Monday, April 25, 2016

4 Reasons Savvy Leaders Measure Training Programs

A dial that measures quality level points to "high"

Finally, the business and HR Leaders are recognizing the value of measuring the training effectiveness in their organizations. 

Based upon over 800 Training Measurement projects over the last two decades, we know that effective Training Measurement is a critical part of any strategic learning initiative for several important reasons: 

Adoption: It tells leaders if the new skills and knowledge are being used on-the-job.
Impact: It determines the extent of the performance improvement and corresponding business impact.
Targeted Coaching and Development: It provides solid data to improve learning solutions and specific areas to improve performance coaching. 

When it comes to strategic learning initiatives, smart learning leaders no longer just measure participant satisfaction – Level 1 Measurement. Smart learning leaders also no longer just measure participant’s perception of knowledge gain – Level 2 Measurement.  Savvy learning leaders understand that satisfaction with the content and facilitator combined with perceived knowledge gain is just a “ticket to play the game.” What really matters is the level of relevant on-the-job performance change attributed to the adopted skills and behaviors.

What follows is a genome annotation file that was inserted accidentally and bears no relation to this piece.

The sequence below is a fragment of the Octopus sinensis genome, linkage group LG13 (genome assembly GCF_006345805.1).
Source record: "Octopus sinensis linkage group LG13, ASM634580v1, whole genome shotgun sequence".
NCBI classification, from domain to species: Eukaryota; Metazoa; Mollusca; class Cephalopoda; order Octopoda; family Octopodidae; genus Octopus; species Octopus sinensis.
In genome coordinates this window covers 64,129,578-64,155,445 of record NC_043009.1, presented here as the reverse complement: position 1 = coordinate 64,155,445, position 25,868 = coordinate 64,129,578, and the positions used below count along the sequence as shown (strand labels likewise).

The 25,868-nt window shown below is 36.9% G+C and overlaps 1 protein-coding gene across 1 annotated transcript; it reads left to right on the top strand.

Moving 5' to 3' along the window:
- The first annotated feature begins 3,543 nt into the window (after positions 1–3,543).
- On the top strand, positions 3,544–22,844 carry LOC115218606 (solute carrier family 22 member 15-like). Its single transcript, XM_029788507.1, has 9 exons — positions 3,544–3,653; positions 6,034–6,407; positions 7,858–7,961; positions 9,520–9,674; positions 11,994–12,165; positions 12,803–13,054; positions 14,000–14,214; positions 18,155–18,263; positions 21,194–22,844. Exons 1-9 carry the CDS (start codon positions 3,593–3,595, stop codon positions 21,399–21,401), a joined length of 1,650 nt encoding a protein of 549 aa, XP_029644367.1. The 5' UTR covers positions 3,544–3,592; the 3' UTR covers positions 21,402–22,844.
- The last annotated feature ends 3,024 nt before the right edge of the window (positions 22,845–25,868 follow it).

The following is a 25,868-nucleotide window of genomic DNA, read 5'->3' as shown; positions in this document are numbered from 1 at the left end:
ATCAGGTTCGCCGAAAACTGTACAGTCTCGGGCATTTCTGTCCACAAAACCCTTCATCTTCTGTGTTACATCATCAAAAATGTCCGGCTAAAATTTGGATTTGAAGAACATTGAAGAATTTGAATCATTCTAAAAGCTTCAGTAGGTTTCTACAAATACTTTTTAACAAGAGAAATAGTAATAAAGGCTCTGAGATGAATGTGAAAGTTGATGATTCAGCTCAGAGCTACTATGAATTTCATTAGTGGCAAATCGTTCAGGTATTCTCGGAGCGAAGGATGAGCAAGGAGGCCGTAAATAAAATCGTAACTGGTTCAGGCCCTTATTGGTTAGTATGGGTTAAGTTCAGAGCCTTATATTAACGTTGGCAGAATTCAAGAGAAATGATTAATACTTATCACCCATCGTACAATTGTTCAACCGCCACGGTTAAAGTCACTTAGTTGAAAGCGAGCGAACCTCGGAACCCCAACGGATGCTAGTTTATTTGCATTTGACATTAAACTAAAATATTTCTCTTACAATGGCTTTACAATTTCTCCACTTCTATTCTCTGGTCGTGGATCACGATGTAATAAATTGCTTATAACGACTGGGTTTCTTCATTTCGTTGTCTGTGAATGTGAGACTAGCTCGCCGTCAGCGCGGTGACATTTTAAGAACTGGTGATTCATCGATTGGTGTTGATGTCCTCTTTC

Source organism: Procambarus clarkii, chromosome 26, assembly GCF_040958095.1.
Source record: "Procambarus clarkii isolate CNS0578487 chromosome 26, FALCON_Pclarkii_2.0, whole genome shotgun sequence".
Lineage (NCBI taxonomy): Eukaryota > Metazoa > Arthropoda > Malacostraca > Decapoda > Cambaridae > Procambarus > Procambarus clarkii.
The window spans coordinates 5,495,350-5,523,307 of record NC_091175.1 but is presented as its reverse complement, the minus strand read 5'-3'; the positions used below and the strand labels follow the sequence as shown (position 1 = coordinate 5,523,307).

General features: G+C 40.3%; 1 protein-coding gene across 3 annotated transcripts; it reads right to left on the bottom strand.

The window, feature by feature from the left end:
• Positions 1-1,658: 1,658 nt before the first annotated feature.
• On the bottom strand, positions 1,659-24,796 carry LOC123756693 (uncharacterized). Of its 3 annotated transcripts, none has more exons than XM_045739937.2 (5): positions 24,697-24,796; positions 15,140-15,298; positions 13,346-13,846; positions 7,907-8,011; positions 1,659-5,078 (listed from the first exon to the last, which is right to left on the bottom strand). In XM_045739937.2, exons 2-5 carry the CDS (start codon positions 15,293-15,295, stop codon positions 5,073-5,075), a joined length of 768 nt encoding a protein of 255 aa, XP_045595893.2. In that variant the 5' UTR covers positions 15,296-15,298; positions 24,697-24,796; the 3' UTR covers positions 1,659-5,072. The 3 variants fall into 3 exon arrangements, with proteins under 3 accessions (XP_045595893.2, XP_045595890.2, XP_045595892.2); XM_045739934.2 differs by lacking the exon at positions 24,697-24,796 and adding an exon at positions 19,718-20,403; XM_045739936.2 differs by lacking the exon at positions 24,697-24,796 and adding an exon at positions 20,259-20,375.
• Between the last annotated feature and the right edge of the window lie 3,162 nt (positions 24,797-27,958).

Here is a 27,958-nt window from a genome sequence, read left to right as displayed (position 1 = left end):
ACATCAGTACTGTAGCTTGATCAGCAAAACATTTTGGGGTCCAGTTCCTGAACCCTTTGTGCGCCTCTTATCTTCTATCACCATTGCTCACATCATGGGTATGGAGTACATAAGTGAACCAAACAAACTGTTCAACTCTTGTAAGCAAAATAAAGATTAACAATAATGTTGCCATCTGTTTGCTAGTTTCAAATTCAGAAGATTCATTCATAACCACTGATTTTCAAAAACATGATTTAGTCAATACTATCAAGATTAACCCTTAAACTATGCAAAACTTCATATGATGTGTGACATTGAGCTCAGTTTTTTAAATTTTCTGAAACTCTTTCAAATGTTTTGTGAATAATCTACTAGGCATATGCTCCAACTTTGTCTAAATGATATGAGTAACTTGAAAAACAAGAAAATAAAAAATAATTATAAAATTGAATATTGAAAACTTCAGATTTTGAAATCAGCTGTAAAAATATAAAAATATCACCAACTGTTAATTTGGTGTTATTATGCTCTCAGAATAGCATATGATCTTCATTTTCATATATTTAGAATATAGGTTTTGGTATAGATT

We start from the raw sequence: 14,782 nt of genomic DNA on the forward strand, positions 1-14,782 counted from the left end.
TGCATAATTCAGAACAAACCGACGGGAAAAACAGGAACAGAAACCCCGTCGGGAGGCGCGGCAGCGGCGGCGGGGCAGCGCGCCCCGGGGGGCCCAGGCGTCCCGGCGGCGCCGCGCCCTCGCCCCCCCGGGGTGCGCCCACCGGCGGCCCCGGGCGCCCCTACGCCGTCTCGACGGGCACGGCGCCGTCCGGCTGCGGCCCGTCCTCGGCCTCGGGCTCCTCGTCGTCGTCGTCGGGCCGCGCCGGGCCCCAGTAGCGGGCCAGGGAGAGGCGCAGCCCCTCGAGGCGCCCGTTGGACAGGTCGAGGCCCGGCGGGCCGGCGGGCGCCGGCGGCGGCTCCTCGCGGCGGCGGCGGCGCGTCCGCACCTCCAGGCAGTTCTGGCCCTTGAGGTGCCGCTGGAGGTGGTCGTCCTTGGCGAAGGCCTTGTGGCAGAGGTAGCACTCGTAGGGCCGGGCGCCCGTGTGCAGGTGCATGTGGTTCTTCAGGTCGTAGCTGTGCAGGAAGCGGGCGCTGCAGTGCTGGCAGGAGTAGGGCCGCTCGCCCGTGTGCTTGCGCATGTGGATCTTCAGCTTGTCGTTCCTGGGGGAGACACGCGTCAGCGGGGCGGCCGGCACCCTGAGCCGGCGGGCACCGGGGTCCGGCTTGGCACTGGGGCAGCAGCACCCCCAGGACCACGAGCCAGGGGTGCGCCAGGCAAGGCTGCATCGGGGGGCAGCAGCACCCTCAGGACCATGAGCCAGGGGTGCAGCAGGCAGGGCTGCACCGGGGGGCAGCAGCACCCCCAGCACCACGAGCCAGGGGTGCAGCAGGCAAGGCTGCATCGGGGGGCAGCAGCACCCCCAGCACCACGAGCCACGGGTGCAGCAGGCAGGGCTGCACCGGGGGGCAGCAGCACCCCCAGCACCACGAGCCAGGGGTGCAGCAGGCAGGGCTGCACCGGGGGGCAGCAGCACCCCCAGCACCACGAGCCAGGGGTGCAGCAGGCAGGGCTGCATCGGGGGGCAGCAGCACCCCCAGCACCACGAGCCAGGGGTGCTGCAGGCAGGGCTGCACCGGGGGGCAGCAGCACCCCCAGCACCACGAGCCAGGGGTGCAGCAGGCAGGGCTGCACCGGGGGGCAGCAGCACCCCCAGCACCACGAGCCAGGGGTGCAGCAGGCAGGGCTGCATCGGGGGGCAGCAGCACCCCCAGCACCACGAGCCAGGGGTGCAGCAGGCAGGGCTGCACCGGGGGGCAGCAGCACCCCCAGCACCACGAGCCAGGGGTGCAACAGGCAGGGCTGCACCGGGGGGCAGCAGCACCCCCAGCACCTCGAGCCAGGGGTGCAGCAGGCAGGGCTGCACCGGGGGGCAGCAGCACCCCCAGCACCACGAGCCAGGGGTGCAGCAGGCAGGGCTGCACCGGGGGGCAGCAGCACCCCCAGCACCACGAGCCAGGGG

When training programs are correctly evaluated and measured at a deeper level, there are real payoffs:

1. The training programs get better. Companies learn what works and what doesn’t. Leaders learn what participants take away and what gets left behind. Then they can either tweak the pre-work, design, delivery format or reinforcement tools and processes to see that the critical performance and learning objectives are met.

2. The impact on business can be identified and reinforced. Companies no longer have to rely on anecdotal evidence that learning investments are making a real difference compared to other performance improvement options; they can point to real numbers. When the learning is tied to business goals, training measurement can show what role the training played in performance improvement and goal achievement.

3. Executives are more apt to support learning when they see how it fits into their overall business strategy and organizational culture. Sometimes there is a direct link.  For example, a recent client had a 27% increase in speed to quota for new sales reps in EMEA.  Other times there is an indirect link, and it becomes a matter of showing how relevant management training supports employee engagement and then how engagement supports the organization’s financial health and future growth. Other times, we need to dig deeper to link the adoption of new skills and behaviors to a change initiative like how raising the level of management skills affects retention

4. The value of training is more visible across the board. Leaders that can show the real business value of targeted training gain the support not only of the executive team but also of mid-level managers and employees who must invest the time and effort to make the skills stick. Training becomes more than a nice-to-have; it becomes a strategic talent management tool that is central to the continuous improvement and learning of the company’s workforce. 

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